Monday, June 08, 2009

Question from Lovey - Rape case against the Earl of Northumberland

I have a couple of question,that I can't seem to find the answer anyone. I read that in the year of 1515 (I'm not sure about the year)That Thomas Wolsey had the Earl of Northumberland charge with raping his royal ward, and the Earl of Northumberland was found guilty,and serve time in prison for the crime. I want to know , which Earl? was it Henry Algernon Percy, 5th Earl of Northumberland , Henry Percy's father? or another Earl of Northumberland ? Does anyone know who the royal wards was who was supposedly had been rape by the Earl?


PhD Historian said...

According to the Oxford Dictionary of National Biography, Henry Algernon Percy (1478-1527), 5th Earl of Northumberland, had a youthful career marked by "minor brigandage." In 1505, during the reign of Henry VII and long before Wolsey became a person of power under Henry VIII, Percy was brought before the Court of Star Chamber on a charge of having abducted Elizabeth Hastings, daughter and heir of Sir John Hastings of Yorkshire. Elizabeth died while in the earl's custody, thereby depriving the Crown of her wardship.

(As an unmarried female, Elizabeth could not inherit her father's estates in her own right. Instead, the Crown had the right to exercise wardship, or legal guardianship, over her and to sell that wardship to the highest bidder. Whomever purchased Elizabeth's wardship would have had virtually complete control over her property and finances until she married, as well as control over when and to whom she was eventually wed. It was a highly profitable undertaking for both the Crown and the purchaser of her wardship.)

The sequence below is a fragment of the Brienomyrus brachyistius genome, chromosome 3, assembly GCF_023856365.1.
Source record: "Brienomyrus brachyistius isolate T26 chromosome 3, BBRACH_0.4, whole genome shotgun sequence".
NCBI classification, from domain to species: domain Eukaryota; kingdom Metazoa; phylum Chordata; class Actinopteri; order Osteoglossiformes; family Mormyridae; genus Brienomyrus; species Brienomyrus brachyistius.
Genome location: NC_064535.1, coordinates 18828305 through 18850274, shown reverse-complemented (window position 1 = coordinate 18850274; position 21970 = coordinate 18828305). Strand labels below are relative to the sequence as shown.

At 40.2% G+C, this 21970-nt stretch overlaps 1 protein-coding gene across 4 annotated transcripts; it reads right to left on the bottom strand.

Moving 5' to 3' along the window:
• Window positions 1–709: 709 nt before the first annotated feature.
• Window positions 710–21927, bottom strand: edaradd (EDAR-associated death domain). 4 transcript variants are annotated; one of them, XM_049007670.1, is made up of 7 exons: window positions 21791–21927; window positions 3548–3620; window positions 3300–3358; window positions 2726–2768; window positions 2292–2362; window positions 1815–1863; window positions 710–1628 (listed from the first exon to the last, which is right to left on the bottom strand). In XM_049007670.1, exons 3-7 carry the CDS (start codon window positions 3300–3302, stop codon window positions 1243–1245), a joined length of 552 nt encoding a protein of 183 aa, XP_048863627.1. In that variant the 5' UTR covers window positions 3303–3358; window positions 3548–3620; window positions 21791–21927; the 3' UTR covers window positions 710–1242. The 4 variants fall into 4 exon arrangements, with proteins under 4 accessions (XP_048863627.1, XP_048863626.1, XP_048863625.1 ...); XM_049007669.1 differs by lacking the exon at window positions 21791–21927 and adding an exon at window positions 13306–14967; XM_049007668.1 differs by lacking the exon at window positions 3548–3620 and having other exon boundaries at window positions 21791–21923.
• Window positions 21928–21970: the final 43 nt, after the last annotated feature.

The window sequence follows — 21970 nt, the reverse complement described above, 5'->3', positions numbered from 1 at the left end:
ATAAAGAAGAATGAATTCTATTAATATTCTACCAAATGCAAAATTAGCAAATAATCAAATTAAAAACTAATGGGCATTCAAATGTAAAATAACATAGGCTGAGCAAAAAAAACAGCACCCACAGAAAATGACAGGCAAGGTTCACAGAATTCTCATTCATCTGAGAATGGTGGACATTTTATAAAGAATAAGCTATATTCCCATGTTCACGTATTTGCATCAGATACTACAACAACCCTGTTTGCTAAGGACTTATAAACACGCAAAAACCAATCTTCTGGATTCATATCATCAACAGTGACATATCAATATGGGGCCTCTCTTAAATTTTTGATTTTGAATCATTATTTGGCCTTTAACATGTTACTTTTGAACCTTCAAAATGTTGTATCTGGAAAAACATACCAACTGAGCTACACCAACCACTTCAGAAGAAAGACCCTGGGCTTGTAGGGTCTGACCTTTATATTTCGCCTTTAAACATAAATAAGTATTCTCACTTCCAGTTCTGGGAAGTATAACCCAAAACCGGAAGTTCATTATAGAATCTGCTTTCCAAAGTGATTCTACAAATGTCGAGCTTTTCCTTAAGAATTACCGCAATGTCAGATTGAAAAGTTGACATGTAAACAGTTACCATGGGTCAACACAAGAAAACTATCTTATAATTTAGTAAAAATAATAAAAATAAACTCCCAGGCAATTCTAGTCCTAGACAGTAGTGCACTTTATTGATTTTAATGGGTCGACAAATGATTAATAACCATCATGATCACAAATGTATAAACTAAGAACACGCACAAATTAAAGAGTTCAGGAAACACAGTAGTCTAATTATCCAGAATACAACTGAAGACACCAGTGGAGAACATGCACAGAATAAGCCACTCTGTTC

The earl was fined 10,000 pounds, a massive sum at the time. Half of that fine was in the form of what would today be called a bail bond, and the earl never served any significant time in prison for the affair.

The ODNB does not address explicitly the question of sexual assault or violence, but the actual court charge was not one of rape or even kidnapping. It was simply a charge of interfering with the Crown's right of wardship.

The 6th earl, also named Henry Algernon Percy, was a member of Wolsey's household in his youth, and the cardinal exercised considerable control over the young man. When the 6th earl reportedly became involved with Anne Boleyn in late 1521, Wolsey put a stop to the relationship. And although the younger Percy's life was marked by power struggles, he does not seem ever to have been involved as a defendant in a criminal action.

So from what I was able to find through just a quick scan of the ODNB, it seems that whatever you read was a bit muddled, perhaps a conflation of several separate events involving two different Percy earls of Northumblerand.

Kathy said...

I'm in the middle of reorganizing my household and don't have access to give you precise information here, but PhD Historian is correct that the charge was actually interferring with wardship.